LYON v. GOSS

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District Court of Appeal, Third District, California.

LYON v. GOSS.

Civ. 6606.

Decided: July 31, 1941

Bartlett & Kearney, Alfred L. Bartlett, and Wm. B. Gilroy, all of Los Angeles, for appellant. Russ Avery and Harmel L. Pratt, both of Los Angeles, for respondent.

In this proceeding, the facts being the same as set forth in Lyon v. Goss, Cal.App., 115 P.2d 886, in which an opinion was this day filed, appellant is appealing from the final judgment entered in the action brought for declaratory relief.

The objection made by appellant arose out of certain actions taken by the trial court on August 23, 1939, after the entry of the interlocutory judgment and decree of March 3, 1939, with the exception of the objection to the action of the court in inserting provisions in the interlocutory decree which were not present in the provisions of the contract upon which the action was originally brought.

The interlocutory decree was entered, March 3, 1939. Thereafter on April 14, 1939, appellant Goss applied for an order directing respondent Lyon to show cause why he should not be ordered to approve certain contracts for subleases submitted to him, and why the four months period fixed in the interlocutory decree should not be extended.

If this court is correct in holding as we did, in Lyon v. Goss, supra, that the so–called interlocutory judgment and decree of March 2, 1939, was a final judgment, appellant Goss not having appealed therefrom, cannot now attack the terms thereof, and cannot here present the question that the trial court erroneously inserted provisions in the first decree which were not present in the contract upon which the decree is based. The cases cited in our opinion in Lyon v. Goss, supra, seem to us conclusive upon that question, and need not be here repeated.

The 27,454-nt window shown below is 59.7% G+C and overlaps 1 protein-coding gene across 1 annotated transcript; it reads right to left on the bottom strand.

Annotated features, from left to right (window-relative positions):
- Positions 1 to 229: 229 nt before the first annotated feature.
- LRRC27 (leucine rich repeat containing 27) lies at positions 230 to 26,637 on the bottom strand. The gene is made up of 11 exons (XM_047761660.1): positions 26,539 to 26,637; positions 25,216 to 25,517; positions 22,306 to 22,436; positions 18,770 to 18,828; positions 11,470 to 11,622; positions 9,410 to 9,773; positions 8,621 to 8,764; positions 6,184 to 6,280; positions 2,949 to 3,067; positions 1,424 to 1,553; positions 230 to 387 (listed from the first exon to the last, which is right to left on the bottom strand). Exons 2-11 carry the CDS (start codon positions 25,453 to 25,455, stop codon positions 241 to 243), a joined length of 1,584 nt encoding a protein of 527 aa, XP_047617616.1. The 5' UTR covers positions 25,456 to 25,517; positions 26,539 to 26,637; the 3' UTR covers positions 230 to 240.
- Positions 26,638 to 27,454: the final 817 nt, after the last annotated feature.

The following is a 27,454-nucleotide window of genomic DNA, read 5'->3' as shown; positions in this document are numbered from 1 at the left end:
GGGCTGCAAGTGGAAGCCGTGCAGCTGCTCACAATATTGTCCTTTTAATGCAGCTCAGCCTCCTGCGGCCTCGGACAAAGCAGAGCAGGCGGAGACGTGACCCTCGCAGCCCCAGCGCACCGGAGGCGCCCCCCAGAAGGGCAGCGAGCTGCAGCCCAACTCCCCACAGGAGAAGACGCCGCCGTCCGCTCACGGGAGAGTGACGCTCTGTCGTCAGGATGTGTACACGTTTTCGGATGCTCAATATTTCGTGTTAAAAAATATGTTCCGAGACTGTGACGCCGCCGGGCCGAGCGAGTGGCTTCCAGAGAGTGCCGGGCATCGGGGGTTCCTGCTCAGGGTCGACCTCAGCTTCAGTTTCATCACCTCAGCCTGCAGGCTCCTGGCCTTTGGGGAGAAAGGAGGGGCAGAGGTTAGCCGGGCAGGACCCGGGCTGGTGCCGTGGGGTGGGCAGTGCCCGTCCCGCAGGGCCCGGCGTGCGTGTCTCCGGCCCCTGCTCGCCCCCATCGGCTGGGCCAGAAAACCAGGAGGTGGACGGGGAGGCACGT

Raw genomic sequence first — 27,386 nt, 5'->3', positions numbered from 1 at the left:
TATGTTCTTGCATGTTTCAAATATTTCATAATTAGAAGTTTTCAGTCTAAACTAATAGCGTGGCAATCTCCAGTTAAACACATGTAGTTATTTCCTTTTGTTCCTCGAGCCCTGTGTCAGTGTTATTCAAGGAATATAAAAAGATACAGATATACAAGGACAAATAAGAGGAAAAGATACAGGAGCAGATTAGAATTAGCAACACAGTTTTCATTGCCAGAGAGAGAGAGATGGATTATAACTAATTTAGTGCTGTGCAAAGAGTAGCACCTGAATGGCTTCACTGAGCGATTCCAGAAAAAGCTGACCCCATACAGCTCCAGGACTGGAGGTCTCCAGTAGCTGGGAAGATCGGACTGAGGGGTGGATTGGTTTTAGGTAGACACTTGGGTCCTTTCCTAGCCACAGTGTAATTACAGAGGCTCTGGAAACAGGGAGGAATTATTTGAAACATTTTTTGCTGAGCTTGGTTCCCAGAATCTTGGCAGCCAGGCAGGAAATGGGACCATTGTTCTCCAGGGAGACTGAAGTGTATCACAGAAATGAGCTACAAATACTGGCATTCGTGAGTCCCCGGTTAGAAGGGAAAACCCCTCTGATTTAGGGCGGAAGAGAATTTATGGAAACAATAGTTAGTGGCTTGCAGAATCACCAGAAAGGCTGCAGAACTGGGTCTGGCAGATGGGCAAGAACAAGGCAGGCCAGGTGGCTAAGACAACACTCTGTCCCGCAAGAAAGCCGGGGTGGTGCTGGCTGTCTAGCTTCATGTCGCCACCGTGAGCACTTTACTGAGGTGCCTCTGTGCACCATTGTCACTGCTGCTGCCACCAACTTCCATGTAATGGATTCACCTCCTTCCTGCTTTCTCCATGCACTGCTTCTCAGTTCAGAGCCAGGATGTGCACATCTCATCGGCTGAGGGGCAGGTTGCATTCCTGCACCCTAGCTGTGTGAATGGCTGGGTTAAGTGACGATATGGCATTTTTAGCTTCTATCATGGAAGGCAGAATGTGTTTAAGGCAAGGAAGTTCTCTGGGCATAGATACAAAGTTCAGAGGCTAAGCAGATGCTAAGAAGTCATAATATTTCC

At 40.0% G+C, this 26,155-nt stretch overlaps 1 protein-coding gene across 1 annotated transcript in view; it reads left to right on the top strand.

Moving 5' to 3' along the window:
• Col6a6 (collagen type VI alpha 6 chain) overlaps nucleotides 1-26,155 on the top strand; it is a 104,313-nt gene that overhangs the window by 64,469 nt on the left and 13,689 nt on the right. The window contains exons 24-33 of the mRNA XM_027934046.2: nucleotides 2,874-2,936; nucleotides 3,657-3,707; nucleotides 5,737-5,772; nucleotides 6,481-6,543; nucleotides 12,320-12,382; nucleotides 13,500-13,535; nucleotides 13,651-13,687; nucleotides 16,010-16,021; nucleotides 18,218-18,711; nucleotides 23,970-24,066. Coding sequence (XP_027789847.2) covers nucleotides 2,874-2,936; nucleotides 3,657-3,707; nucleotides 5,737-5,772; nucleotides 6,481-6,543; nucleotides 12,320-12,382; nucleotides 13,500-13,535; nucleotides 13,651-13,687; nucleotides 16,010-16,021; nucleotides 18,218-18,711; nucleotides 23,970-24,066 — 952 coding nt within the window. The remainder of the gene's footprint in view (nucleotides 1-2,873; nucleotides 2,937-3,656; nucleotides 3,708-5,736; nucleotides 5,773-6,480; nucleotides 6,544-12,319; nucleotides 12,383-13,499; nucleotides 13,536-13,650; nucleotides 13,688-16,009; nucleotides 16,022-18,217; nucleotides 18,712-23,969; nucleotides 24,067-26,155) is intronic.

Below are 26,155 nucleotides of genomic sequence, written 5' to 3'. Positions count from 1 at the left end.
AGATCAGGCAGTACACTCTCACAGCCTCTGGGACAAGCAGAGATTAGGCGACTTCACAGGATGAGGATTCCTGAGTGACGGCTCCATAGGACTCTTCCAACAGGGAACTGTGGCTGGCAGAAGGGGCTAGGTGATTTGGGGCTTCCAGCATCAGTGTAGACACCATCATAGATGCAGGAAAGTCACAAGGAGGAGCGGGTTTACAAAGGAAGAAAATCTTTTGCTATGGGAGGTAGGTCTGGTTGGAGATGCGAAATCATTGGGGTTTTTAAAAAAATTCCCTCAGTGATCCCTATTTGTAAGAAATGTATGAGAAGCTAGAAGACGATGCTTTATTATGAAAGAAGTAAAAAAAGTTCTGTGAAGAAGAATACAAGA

The trial court, upon the hearing of the motion, found that neither plaintiff nor defendant had complied with the terms of its decree, and held that the only issues triable in the action then before the court were those essential to a declaration of the rights of the respective parties under the contract, and held that the only relief to be granted was a declaration of the right of the parties as set forth in the interlocutory decree, and directed entry of final judgment.

If, as appellant argues, respondent herein should not be heard because he has failed to comply with the previous order of the court, the finding that neither have so complied seems to be an answer to appellant also.

Under section 1060 of the Code of Civil Procedure “the court may make a binding declaration of such rights or duties, whether or not further relief is or could be obtained at the time”. Here the court has decreed that neither party recover any relief of the other than a declaration of their respective rights. It was not necessary for the court to do more.

The judgment and decree are affirmed.

PER CURIAM.